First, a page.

I also applaud George Lucas for making the hero a fourteen year old girl. Lucas makes childhood in the Star Wars universe a sci-fi throwback. He transformed Buster Keaton into an orange amphibian outcast. The movie thought outside the box, experimented with storytelling structure (think four battles converging), propelled visual effects, and did not give us the same Star Wars film we already owned. It was completely original and to this day, I can’t think of a blockbuster film as original as The Phantom Menace.
The Phantom Menace didn’t follow the rules. It made up its own rules. You don’t become George Lucas on accident. People have called him lazy. If he was lazy, Anakin would have been fifteen in Episode I. He wouldn’t have been pure of heart, he would have been born a bad seed. He wasn’t. Anakin was good. I deeply respect George Lucas for thinking outside the box and always doing the unexpected and giving his characters a trajectory.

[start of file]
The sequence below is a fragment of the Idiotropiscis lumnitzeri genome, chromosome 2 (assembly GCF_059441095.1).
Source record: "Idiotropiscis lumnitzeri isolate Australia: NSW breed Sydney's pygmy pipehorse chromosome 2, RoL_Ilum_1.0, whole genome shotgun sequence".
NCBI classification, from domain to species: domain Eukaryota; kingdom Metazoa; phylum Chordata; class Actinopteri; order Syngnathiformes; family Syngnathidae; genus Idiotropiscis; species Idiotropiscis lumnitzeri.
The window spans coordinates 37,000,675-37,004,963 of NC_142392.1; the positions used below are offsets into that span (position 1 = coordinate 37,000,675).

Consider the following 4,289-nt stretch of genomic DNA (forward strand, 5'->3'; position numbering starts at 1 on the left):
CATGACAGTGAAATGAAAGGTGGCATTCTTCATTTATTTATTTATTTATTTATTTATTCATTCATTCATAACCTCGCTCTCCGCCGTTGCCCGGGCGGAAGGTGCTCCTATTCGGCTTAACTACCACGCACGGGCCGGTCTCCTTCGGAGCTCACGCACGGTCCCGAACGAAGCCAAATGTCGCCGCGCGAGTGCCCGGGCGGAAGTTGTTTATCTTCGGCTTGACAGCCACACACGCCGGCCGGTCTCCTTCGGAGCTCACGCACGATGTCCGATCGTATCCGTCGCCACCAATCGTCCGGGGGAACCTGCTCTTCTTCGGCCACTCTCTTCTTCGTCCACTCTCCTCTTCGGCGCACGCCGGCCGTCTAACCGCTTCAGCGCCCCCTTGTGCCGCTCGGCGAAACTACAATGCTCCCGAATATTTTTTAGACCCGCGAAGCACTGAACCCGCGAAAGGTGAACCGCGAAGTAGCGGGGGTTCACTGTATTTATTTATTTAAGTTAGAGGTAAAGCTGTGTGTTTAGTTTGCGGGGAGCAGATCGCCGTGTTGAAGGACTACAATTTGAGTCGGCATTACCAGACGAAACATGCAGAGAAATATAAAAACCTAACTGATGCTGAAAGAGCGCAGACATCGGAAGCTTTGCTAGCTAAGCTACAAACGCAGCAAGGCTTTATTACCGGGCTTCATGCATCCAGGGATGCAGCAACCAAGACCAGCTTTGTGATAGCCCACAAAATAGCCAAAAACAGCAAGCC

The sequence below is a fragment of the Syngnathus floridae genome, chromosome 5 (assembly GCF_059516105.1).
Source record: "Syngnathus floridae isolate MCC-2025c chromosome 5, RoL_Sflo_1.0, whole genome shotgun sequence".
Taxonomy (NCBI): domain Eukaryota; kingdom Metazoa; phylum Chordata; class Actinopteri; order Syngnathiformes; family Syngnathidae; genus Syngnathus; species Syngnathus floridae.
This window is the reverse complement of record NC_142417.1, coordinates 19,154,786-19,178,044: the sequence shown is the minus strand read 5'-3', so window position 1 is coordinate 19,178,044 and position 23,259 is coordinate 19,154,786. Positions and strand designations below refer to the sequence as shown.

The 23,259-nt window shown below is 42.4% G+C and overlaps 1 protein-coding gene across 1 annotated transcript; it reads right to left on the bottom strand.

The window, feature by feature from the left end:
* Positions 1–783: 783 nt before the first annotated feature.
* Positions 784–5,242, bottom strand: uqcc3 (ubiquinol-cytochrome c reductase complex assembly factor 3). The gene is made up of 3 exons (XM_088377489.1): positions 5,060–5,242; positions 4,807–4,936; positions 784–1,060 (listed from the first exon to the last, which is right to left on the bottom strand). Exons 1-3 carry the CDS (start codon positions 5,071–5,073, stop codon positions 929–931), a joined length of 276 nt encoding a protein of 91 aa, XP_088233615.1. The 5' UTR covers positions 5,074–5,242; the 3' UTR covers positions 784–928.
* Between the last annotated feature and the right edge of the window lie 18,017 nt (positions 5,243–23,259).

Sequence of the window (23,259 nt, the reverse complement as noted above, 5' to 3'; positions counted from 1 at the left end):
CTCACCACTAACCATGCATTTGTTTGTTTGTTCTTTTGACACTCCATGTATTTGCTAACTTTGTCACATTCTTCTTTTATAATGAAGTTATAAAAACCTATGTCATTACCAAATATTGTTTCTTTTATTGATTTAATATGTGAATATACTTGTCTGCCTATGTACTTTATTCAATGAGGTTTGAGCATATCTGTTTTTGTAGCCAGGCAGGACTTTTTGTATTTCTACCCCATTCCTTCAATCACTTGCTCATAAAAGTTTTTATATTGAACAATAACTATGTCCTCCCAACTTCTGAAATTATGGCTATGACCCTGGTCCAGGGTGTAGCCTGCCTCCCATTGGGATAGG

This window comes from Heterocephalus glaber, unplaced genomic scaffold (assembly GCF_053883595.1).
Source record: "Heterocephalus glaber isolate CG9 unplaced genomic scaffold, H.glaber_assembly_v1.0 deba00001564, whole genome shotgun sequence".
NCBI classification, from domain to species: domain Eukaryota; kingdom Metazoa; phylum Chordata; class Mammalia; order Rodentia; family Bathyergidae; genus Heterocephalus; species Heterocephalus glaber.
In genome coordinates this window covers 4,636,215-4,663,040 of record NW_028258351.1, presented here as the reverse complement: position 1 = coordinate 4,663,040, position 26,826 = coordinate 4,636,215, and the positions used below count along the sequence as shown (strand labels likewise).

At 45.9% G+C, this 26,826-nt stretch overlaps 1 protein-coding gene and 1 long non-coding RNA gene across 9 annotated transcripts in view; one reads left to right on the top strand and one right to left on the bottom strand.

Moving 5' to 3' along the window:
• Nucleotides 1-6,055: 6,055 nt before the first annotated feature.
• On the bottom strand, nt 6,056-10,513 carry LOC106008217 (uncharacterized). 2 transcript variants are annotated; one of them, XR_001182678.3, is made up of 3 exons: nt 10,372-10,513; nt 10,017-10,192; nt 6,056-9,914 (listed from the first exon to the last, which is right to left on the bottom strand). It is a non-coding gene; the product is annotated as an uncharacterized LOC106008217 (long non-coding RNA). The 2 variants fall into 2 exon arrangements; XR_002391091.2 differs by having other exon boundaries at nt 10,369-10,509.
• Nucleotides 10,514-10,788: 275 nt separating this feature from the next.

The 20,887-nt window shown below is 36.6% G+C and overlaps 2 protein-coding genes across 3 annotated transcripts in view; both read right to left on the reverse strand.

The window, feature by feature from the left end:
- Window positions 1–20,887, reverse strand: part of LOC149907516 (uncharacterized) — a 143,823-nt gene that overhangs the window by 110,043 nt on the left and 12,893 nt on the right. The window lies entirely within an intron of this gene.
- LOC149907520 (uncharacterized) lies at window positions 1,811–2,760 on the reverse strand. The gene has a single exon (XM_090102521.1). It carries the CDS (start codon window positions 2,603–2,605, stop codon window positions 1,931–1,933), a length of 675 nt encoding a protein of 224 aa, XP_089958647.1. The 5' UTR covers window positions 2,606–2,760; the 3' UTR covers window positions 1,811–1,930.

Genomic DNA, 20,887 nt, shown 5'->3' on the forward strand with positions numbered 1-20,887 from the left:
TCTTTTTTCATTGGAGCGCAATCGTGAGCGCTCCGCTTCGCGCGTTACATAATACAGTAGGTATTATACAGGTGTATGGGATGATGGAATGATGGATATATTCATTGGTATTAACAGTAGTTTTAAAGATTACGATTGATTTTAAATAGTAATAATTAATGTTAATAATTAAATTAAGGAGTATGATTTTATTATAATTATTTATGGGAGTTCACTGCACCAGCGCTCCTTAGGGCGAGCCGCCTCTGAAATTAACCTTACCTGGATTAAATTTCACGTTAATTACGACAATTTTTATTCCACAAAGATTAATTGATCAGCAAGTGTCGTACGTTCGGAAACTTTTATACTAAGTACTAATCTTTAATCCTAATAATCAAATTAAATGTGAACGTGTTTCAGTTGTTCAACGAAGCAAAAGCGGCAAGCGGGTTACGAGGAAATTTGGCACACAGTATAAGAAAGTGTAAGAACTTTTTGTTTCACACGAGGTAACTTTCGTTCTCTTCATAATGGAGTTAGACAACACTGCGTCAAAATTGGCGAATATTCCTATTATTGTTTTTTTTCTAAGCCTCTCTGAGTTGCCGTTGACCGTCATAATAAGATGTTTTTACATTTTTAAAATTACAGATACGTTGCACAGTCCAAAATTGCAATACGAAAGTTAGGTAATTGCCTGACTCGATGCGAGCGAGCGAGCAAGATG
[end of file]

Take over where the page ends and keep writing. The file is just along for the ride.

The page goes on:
Jason Ward, editor-in-chief of MakingstarWars.net, on The Phantom Menace.
The above post sums up 99% of the reasons why I feel nothing but cold contempt when I see people complaining about Anakin’s age in TPM or the fact that he was undeniably selfless and good, instead of their darkened, stereotypically ‘badass’, macho-laden ubermensch and proto-Vader. Last I checked, even mass-murderers had more or less innocent childhoods and didn’t just pop out as screwed-up examples of humanity.
Give me the innocent, the selfless, the one who shines as bright as the sun and I will cry a thousand more tears when he’s finally consumed by hatred and darkness.